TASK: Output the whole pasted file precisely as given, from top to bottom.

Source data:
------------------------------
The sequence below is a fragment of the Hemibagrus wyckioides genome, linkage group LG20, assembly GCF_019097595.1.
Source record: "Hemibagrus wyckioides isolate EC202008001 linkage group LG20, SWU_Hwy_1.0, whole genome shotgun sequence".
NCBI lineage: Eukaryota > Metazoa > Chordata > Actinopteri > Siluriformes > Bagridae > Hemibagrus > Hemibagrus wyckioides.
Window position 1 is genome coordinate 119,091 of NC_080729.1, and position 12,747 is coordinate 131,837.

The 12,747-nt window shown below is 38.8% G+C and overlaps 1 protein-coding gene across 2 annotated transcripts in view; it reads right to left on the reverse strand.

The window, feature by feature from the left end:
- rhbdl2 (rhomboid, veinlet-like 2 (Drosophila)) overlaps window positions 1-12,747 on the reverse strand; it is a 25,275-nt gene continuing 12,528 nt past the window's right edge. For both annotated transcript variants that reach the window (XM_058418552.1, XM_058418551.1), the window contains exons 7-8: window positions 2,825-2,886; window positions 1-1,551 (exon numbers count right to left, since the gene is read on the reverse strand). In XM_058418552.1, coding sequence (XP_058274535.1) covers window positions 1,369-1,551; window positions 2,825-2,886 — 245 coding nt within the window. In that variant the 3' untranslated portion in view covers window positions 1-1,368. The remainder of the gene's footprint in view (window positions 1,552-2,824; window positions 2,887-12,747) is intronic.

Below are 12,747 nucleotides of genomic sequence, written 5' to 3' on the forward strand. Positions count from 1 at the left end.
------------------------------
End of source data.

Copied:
The sequence below is a fragment of the Hemibagrus wyckioides genome, linkage group LG20, assembly GCF_019097595.1.
Source record: "Hemibagrus wyckioides isolate EC202008001 linkage group LG20, SWU_Hwy_1.0, whole genome shotgun sequence".
NCBI lineage: Eukaryota > Metazoa > Chordata > Actinopteri > Siluriformes > Bagridae > Hemibagrus > Hemibagrus wyckioides.
Window position 1 is genome coordinate 119,091 of NC_080729.1, and position 12,747 is coordinate 131,837.

The 12,747-nt window shown below is 38.8% G+C and overlaps 1 protein-coding gene across 2 annotated transcripts in view; it reads right to left on the reverse strand.

The window, feature by feature from the left end:
- rhbdl2 (rhomboid, veinlet-like 2 (Drosophila)) overlaps window positions 1-12,747 on the reverse strand; it is a 25,275-nt gene continuing 12,528 nt past the window's right edge. For both annotated transcript variants that reach the window (XM_058418552.1, XM_058418551.1), the window contains exons 7-8: window positions 2,825-2,886; window positions 1-1,551 (exon numbers count right to left, since the gene is read on the reverse strand). In XM_058418552.1, coding sequence (XP_058274535.1) covers window positions 1,369-1,551; window positions 2,825-2,886 — 245 coding nt within the window. In that variant the 3' untranslated portion in view covers window positions 1-1,368. The remainder of the gene's footprint in view (window positions 1,552-2,824; window positions 2,887-12,747) is intronic.

Below are 12,747 nucleotides of genomic sequence, written 5' to 3' on the forward strand. Positions count from 1 at the left end.